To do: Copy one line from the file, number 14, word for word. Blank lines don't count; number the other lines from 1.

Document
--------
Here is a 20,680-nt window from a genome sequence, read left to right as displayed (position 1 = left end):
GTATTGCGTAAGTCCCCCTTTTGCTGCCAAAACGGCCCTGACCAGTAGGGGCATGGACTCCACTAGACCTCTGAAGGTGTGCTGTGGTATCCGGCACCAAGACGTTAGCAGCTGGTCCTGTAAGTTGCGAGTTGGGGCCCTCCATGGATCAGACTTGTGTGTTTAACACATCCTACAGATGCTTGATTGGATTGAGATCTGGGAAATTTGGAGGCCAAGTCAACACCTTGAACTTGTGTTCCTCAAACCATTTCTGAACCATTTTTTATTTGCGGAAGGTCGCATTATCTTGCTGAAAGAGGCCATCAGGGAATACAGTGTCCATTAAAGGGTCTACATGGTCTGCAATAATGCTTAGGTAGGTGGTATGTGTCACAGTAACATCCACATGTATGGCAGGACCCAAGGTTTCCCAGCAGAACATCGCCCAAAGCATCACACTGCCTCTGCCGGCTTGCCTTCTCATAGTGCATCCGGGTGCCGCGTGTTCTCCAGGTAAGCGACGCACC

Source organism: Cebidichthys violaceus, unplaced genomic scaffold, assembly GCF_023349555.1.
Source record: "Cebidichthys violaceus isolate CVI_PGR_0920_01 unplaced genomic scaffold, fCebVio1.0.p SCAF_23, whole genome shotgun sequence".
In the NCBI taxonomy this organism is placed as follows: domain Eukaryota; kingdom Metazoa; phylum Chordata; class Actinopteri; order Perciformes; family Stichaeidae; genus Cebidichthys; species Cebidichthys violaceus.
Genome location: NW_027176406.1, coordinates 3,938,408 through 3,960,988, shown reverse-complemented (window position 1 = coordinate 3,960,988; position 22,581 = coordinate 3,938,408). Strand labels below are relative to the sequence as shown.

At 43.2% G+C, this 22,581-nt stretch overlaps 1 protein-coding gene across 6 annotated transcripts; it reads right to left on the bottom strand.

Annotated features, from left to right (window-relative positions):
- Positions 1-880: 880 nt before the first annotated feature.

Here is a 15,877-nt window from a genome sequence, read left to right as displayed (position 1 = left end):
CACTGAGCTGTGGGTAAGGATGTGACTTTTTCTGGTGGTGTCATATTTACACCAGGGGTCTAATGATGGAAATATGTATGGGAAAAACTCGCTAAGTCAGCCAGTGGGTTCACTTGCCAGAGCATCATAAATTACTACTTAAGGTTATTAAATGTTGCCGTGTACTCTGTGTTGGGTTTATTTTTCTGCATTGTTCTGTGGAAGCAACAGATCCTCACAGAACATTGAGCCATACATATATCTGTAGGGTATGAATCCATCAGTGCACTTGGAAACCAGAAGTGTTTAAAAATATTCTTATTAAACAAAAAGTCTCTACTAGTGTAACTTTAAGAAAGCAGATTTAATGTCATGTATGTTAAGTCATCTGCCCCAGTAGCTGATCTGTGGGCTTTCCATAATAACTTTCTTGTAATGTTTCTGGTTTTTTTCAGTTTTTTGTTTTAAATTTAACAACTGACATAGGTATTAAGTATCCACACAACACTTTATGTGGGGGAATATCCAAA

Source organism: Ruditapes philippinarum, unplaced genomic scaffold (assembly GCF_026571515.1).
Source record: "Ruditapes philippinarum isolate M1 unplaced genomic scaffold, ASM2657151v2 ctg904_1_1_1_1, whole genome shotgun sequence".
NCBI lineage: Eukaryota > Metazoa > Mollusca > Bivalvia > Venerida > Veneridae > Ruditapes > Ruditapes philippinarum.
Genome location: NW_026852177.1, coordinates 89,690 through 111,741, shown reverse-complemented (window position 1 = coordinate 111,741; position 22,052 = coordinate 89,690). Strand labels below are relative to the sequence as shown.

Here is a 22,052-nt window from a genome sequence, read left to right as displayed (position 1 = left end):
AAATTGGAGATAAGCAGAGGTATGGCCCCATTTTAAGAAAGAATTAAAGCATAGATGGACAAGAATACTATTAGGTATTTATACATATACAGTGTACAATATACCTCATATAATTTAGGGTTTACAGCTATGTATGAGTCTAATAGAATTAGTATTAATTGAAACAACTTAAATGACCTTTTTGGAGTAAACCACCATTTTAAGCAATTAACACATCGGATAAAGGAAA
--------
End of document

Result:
NCBI lineage: Eukaryota > Metazoa > Mollusca > Bivalvia > Venerida > Veneridae > Ruditapes > Ruditapes philippinarum.